man running on trailRunning can be a great form of exercise—not to mention a free form of cardio—but it won’t do anything for you if you aren’t maintaining proper form or practicing the right techniques. Here are some tips to improving your running technique.

Get the right shoes.

Your shoes will take you the many miles you go with your running, so you should be sure to get the right ones. Look for a heel that is snug but not tight, and for an instep that feels snug and secure. You should also choose shoes that leave about a thumb’s width between the toe and the inside tip of the shoe; feet tend to swell and expand when you run, so you’ll need this space when it comes time to run. Consider talking to a specialist at a running shoe store to ensure that you’re getting the right shoes.

Better your stride.

Your legs, of course, are of primary focus when it comes to your running technique. It’s important not to overstride, which is when your feet land in front of you instead of under you. Allow your knees to bend, bringing them to a 90 degree angle once you are running at a good pace.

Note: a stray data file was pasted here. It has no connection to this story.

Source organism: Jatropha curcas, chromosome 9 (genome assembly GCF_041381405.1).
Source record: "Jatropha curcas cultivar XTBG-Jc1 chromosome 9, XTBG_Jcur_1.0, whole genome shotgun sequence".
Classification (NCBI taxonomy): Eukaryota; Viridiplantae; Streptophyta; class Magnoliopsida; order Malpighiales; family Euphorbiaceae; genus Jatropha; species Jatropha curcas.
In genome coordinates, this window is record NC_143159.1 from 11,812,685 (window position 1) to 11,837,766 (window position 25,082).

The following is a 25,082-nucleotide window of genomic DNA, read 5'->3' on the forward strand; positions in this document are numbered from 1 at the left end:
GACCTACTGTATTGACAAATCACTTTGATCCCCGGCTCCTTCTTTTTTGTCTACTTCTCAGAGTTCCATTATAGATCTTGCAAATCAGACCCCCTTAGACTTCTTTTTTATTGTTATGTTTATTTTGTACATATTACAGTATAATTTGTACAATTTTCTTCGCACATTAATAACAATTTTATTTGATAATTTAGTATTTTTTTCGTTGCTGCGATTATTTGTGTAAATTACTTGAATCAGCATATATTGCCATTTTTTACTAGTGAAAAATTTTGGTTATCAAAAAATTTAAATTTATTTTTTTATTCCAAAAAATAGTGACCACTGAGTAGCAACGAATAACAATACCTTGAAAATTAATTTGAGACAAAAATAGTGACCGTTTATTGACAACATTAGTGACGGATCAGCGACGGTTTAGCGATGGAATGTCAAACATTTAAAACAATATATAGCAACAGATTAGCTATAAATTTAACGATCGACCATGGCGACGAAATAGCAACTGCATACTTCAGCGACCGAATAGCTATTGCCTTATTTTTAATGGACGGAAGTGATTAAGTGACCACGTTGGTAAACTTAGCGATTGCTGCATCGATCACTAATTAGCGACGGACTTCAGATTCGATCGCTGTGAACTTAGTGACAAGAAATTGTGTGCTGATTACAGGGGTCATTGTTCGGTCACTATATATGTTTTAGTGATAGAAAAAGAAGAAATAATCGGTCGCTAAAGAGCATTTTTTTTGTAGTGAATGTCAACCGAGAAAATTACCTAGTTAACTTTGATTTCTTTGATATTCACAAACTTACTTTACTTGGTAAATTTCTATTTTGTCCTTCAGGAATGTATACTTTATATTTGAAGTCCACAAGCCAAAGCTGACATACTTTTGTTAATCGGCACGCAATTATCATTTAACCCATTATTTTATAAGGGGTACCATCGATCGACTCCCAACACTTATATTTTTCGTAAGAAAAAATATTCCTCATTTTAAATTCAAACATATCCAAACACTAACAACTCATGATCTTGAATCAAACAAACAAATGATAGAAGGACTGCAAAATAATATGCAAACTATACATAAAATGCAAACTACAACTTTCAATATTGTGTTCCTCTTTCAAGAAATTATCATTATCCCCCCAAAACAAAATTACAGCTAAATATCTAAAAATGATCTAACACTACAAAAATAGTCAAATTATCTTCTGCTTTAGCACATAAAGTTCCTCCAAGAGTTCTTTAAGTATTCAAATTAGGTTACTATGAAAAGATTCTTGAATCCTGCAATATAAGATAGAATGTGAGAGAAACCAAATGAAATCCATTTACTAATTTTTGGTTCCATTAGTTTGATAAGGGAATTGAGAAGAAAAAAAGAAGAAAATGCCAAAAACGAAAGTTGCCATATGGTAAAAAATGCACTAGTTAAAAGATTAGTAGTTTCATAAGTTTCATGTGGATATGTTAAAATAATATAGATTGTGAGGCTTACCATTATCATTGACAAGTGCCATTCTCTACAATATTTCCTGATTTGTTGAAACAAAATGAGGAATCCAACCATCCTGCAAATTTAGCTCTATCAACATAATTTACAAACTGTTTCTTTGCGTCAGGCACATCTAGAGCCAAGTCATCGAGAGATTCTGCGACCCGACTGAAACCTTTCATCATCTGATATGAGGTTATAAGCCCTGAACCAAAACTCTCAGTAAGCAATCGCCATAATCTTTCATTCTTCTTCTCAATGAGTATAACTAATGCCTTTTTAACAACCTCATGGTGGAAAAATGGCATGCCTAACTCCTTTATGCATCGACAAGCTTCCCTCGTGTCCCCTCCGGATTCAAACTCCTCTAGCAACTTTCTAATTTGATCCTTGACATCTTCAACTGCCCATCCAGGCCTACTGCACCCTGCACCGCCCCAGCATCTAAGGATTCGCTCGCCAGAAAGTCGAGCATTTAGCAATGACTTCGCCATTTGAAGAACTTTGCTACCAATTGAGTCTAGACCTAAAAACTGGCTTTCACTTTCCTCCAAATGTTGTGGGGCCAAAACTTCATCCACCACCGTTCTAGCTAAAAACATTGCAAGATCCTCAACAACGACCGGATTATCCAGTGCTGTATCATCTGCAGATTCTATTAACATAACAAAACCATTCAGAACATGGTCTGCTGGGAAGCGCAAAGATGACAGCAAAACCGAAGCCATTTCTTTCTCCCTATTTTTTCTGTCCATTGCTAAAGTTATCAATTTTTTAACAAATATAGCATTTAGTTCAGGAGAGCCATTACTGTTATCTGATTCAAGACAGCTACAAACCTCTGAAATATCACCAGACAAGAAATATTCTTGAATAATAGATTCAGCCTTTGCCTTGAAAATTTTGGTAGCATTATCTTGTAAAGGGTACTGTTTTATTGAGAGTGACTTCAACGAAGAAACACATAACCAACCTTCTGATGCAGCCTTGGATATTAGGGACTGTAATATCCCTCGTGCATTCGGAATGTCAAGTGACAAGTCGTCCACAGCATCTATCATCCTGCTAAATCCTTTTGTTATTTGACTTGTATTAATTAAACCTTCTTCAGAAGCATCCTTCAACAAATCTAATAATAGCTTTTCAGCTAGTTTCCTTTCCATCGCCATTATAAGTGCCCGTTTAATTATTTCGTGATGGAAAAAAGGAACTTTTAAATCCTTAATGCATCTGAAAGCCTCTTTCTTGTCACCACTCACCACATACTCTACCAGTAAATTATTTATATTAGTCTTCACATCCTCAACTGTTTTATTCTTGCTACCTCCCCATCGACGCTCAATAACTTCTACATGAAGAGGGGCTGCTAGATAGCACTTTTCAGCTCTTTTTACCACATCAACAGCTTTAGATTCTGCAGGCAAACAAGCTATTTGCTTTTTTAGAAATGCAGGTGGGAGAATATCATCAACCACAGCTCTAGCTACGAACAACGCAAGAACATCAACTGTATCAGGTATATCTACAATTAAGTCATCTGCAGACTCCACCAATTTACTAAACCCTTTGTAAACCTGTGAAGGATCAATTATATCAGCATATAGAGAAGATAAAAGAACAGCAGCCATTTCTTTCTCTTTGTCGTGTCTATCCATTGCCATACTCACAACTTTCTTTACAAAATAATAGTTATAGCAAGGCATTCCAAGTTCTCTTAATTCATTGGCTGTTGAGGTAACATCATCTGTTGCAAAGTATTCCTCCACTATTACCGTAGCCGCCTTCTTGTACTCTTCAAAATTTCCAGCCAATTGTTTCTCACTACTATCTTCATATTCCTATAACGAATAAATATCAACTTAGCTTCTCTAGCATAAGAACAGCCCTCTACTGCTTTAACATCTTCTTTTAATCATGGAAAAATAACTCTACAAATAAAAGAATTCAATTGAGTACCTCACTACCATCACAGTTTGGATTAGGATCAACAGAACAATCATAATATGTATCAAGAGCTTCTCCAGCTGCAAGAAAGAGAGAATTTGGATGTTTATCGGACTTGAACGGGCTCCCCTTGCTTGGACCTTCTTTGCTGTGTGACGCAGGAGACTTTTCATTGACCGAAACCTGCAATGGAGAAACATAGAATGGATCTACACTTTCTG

Maintain good posture.

In addition to your legs, it’s important to think about your back and arms as well. Stay relaxed, maintaining a spine that is relatively straight while still having a little bend. If you slump, your muscles will only have to work harder to hold you upright, and it will restrict blood circulation and oxygen levels going to the brain. As for your arms, keep them bent at such an angle that they become parallel to the ground as you reach your “cruising” speed. In addition, keep your hands soft and avoid clenching your fists.

Better your breathing.

Take advantage of your full lung capacity by breathing from the belly. When you breathe only with the upper part of your lungs, you are restricting the amount of oxygen that your body can use to convert stored fuels into energy.

Strengthen your body.

You should also supplement your running with muscle strengthening exercises to boost your running performance. Include not only functional muscle-joint exercises like squats and lunges but also more simple exercises that will strengthen muscles you aren’t using as much when you’re running. Some great exercises of this type include planks, clams, and push-ups.

Listen to your body.

Most importantly, be sure to listen to what your body is telling you. If you’re getting hungry in the middle of a run, take an energy chew. If your shins are hurting you, check to verify that you’re wearing quality shoes. If you think you need to walk for a moment, do it. Listening to your body will help you to avoid injury and will allow you to keep enjoying running as a form of everyday exercise.